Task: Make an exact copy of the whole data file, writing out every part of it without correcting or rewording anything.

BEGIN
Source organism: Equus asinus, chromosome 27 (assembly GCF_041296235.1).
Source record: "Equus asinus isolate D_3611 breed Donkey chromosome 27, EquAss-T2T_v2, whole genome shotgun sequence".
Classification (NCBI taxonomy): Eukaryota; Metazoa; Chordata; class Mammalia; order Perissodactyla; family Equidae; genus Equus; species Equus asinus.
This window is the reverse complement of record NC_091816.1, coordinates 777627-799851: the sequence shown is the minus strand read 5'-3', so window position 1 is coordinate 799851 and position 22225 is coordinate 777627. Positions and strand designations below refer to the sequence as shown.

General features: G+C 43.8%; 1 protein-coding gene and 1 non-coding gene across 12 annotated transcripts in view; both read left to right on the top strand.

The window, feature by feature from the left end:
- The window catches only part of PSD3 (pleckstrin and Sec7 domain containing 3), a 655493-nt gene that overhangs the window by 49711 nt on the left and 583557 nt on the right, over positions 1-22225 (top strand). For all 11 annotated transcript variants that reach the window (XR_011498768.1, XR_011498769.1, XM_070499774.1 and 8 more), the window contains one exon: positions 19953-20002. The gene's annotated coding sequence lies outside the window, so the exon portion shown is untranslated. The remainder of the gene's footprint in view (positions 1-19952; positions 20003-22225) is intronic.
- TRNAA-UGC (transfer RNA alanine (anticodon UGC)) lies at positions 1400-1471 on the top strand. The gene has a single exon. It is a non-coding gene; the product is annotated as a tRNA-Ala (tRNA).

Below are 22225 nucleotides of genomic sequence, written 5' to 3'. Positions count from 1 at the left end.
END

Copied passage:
Source organism: Equus asinus, chromosome 27 (assembly GCF_041296235.1).
Source record: "Equus asinus isolate D_3611 breed Donkey chromosome 27, EquAss-T2T_v2, whole genome shotgun sequence".
Classification (NCBI taxonomy): Eukaryota; Metazoa; Chordata; class Mammalia; order Perissodactyla; family Equidae; genus Equus; species Equus asinus.
This window is the reverse complement of record NC_091816.1, coordinates 777627-799851: the sequence shown is the minus strand read 5'-3', so window position 1 is coordinate 799851 and position 22225 is coordinate 777627. Positions and strand designations below refer to the sequence as shown.

General features: G+C 43.8%; 1 protein-coding gene and 1 non-coding gene across 12 annotated transcripts in view; both read left to right on the top strand.

The window, feature by feature from the left end:
- The window catches only part of PSD3 (pleckstrin and Sec7 domain containing 3), a 655493-nt gene that overhangs the window by 49711 nt on the left and 583557 nt on the right, over positions 1-22225 (top strand). For all 11 annotated transcript variants that reach the window (XR_011498768.1, XR_011498769.1, XM_070499774.1 and 8 more), the window contains one exon: positions 19953-20002. The gene's annotated coding sequence lies outside the window, so the exon portion shown is untranslated. The remainder of the gene's footprint in view (positions 1-19952; positions 20003-22225) is intronic.
- TRNAA-UGC (transfer RNA alanine (anticodon UGC)) lies at positions 1400-1471 on the top strand. The gene has a single exon. It is a non-coding gene; the product is annotated as a tRNA-Ala (tRNA).

Below are 22225 nucleotides of genomic sequence, written 5' to 3'. Positions count from 1 at the left end.